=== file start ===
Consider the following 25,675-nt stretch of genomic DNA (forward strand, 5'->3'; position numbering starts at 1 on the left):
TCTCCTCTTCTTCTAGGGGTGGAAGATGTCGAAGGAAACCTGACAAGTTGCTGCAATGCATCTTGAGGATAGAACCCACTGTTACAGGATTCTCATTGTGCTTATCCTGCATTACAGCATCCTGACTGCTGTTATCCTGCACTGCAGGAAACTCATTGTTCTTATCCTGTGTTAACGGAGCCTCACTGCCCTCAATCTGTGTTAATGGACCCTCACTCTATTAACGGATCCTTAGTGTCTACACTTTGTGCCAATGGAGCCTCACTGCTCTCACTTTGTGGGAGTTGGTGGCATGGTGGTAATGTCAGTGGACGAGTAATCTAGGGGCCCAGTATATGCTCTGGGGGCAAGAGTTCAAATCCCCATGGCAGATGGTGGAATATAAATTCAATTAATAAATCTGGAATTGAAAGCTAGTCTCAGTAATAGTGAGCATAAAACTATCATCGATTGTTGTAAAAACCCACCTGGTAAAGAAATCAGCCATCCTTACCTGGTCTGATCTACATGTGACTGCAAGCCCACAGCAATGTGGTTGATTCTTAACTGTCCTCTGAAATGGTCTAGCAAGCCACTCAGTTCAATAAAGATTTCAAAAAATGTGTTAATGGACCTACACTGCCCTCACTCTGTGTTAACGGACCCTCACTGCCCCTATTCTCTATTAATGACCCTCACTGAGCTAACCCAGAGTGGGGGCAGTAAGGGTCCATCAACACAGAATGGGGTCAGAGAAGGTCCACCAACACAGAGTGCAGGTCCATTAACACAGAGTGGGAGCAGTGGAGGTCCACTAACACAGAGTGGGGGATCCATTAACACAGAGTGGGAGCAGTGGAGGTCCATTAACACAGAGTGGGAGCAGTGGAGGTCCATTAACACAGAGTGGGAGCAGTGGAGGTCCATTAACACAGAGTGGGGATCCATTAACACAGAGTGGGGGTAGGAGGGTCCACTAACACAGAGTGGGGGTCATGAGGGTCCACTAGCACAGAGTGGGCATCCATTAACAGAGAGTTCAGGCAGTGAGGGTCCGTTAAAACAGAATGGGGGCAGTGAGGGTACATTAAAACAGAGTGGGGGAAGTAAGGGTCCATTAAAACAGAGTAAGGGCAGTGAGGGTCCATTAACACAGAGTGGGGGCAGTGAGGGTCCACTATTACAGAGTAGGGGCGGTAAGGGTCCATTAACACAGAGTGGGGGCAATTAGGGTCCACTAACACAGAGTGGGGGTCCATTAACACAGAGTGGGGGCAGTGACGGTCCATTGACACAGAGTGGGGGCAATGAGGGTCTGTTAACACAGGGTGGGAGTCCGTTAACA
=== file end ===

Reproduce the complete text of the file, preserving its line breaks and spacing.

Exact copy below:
Consider the following 25,675-nt stretch of genomic DNA (forward strand, 5'->3'; position numbering starts at 1 on the left):
TCTCCTCTTCTTCTAGGGGTGGAAGATGTCGAAGGAAACCTGACAAGTTGCTGCAATGCATCTTGAGGATAGAACCCACTGTTACAGGATTCTCATTGTGCTTATCCTGCATTACAGCATCCTGACTGCTGTTATCCTGCACTGCAGGAAACTCATTGTTCTTATCCTGTGTTAACGGAGCCTCACTGCCCTCAATCTGTGTTAATGGACCCTCACTCTATTAACGGATCCTTAGTGTCTACACTTTGTGCCAATGGAGCCTCACTGCTCTCACTTTGTGGGAGTTGGTGGCATGGTGGTAATGTCAGTGGACGAGTAATCTAGGGGCCCAGTATATGCTCTGGGGGCAAGAGTTCAAATCCCCATGGCAGATGGTGGAATATAAATTCAATTAATAAATCTGGAATTGAAAGCTAGTCTCAGTAATAGTGAGCATAAAACTATCATCGATTGTTGTAAAAACCCACCTGGTAAAGAAATCAGCCATCCTTACCTGGTCTGATCTACATGTGACTGCAAGCCCACAGCAATGTGGTTGATTCTTAACTGTCCTCTGAAATGGTCTAGCAAGCCACTCAGTTCAATAAAGATTTCAAAAAATGTGTTAATGGACCTACACTGCCCTCACTCTGTGTTAACGGACCCTCACTGCCCCTATTCTCTATTAATGACCCTCACTGAGCTAACCCAGAGTGGGGGCAGTAAGGGTCCATCAACACAGAATGGGGTCAGAGAAGGTCCACCAACACAGAGTGCAGGTCCATTAACACAGAGTGGGAGCAGTGGAGGTCCACTAACACAGAGTGGGGGATCCATTAACACAGAGTGGGAGCAGTGGAGGTCCATTAACACAGAGTGGGAGCAGTGGAGGTCCATTAACACAGAGTGGGAGCAGTGGAGGTCCATTAACACAGAGTGGGGATCCATTAACACAGAGTGGGGGTAGGAGGGTCCACTAACACAGAGTGGGGGTCATGAGGGTCCACTAGCACAGAGTGGGCATCCATTAACAGAGAGTTCAGGCAGTGAGGGTCCGTTAAAACAGAATGGGGGCAGTGAGGGTACATTAAAACAGAGTGGGGGAAGTAAGGGTCCATTAAAACAGAGTAAGGGCAGTGAGGGTCCATTAACACAGAGTGGGGGCAGTGAGGGTCCACTATTACAGAGTAGGGGCGGTAAGGGTCCATTAACACAGAGTGGGGGCAATTAGGGTCCACTAACACAGAGTGGGGGTCCATTAACACAGAGTGGGGGCAGTGACGGTCCATTGACACAGAGTGGGGGCAATGAGGGTCTGTTAACACAGGGTGGGAGTCCGTTAACA